The hidden benefits of Uniform Culture

Requiring uniforms in schools has been a subject of debate in America for decades; today 20% of public schools require uniforms. Many Americans find this repugnant because it mutes personal expression, further reinforcing the notion that people are standardized factory workers instead of creative individuals, as well as an implication that your unique style is unimportant or de-valued. As Banksy says, “The creative adult is the child who survived,” and uniforms are yet another way in which the creative child is killed.

Surveys of students in those schools, however, reveal that more than half are happy to have the uniforms, naming a variety of benefits, and say it doesn’t prevent them from personal expression.

There are indeed benefits that Americans ought to prize. For example, it removes class-culture. With a uniform, you cannot tell from visual inspection how much money you have, what family you came from, or where you were born. You have to judge the person, not their appearance.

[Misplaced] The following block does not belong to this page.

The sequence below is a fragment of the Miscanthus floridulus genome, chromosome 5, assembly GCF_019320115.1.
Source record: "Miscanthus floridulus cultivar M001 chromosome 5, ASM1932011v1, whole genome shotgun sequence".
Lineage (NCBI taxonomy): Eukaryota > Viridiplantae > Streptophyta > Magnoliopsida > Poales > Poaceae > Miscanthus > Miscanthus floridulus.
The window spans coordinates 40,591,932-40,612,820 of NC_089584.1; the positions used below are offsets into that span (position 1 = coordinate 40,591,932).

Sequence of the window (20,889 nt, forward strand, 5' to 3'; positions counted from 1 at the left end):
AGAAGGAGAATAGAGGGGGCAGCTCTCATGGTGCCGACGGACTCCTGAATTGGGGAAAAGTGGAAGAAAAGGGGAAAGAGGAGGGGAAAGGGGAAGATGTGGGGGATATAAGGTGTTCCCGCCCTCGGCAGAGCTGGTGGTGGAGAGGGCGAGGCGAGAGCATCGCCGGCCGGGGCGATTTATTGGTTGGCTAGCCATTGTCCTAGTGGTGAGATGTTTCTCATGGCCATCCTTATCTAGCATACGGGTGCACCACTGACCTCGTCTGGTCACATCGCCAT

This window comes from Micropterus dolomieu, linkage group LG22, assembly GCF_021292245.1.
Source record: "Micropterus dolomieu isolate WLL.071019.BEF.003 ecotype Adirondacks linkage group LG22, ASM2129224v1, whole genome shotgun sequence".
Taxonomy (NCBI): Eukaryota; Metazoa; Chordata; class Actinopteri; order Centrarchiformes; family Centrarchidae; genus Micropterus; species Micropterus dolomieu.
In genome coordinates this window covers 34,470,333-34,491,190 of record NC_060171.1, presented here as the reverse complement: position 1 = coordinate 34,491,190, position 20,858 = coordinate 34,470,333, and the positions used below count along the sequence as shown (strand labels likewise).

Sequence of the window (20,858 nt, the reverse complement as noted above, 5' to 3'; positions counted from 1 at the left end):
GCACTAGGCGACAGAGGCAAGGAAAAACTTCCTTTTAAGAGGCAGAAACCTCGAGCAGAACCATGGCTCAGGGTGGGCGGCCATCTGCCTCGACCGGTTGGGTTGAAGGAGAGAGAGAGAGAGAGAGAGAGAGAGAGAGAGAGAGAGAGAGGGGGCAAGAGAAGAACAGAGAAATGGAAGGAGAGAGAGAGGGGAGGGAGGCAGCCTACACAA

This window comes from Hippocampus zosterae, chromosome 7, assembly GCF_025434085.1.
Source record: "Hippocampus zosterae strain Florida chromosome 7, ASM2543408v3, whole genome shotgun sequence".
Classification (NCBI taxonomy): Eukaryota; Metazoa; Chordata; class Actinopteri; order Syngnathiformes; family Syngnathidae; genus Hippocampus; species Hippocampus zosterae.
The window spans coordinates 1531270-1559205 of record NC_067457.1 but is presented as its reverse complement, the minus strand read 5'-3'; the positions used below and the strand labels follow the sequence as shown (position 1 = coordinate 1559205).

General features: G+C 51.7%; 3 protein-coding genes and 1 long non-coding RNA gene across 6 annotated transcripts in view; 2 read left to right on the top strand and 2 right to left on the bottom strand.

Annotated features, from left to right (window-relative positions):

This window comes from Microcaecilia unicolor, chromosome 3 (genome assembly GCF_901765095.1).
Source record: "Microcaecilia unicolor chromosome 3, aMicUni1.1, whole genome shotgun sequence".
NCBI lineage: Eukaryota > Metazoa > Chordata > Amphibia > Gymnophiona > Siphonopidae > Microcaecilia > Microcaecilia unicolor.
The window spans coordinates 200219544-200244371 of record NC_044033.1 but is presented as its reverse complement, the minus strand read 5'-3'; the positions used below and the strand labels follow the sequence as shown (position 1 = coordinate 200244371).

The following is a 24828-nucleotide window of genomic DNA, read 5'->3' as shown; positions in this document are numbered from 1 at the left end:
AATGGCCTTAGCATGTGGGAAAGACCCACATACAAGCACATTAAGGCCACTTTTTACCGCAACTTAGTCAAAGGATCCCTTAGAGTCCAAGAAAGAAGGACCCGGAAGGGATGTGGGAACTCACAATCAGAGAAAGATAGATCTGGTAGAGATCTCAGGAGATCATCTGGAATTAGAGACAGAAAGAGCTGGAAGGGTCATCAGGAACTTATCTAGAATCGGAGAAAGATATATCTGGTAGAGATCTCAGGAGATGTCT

Applied to a corporate context, those same benefits accrue, and more: You can’t immediately tell their title, their status, how smart they are, how wise they are, or their seniority.

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Pricing determines your business

It’s often said that you shouldn’t talk about price during customer development interviews. The usual justification is that your goal is to uncover the details of your potential customers’ lives and pain-points, whereas a mention of price turns attention away from that topic, diverting the discussion to budgets and comparative value.

But I disagree. Price is as important as any other feature to determine product/market “fit.”